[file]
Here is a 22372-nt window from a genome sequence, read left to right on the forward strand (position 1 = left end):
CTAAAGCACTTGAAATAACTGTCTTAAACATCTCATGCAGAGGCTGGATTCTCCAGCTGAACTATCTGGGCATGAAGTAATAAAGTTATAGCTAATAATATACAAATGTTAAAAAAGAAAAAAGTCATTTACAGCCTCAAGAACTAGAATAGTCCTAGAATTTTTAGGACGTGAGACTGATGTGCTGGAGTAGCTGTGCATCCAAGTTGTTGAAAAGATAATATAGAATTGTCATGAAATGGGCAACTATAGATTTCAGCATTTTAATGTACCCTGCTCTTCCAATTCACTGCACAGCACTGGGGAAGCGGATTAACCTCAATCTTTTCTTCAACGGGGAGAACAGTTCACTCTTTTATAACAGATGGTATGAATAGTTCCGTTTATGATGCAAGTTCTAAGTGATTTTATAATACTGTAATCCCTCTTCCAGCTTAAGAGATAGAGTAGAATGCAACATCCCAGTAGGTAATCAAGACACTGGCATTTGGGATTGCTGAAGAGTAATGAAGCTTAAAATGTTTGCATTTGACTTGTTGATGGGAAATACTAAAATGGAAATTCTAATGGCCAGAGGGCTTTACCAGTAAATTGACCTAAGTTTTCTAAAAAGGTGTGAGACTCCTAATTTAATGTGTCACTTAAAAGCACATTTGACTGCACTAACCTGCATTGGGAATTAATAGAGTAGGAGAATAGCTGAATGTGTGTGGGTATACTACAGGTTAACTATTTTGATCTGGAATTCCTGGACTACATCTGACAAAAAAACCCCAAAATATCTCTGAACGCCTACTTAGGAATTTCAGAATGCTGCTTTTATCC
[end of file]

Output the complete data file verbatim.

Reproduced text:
Here is a 22372-nt window from a genome sequence, read left to right on the forward strand (position 1 = left end):
CTAAAGCACTTGAAATAACTGTCTTAAACATCTCATGCAGAGGCTGGATTCTCCAGCTGAACTATCTGGGCATGAAGTAATAAAGTTATAGCTAATAATATACAAATGTTAAAAAAGAAAAAAGTCATTTACAGCCTCAAGAACTAGAATAGTCCTAGAATTTTTAGGACGTGAGACTGATGTGCTGGAGTAGCTGTGCATCCAAGTTGTTGAAAAGATAATATAGAATTGTCATGAAATGGGCAACTATAGATTTCAGCATTTTAATGTACCCTGCTCTTCCAATTCACTGCACAGCACTGGGGAAGCGGATTAACCTCAATCTTTTCTTCAACGGGGAGAACAGTTCACTCTTTTATAACAGATGGTATGAATAGTTCCGTTTATGATGCAAGTTCTAAGTGATTTTATAATACTGTAATCCCTCTTCCAGCTTAAGAGATAGAGTAGAATGCAACATCCCAGTAGGTAATCAAGACACTGGCATTTGGGATTGCTGAAGAGTAATGAAGCTTAAAATGTTTGCATTTGACTTGTTGATGGGAAATACTAAAATGGAAATTCTAATGGCCAGAGGGCTTTACCAGTAAATTGACCTAAGTTTTCTAAAAAGGTGTGAGACTCCTAATTTAATGTGTCACTTAAAAGCACATTTGACTGCACTAACCTGCATTGGGAATTAATAGAGTAGGAGAATAGCTGAATGTGTGTGGGTATACTACAGGTTAACTATTTTGATCTGGAATTCCTGGACTACATCTGACAAAAAAACCCCAAAATATCTCTGAACGCCTACTTAGGAATTTCAGAATGCTGCTTTTATCC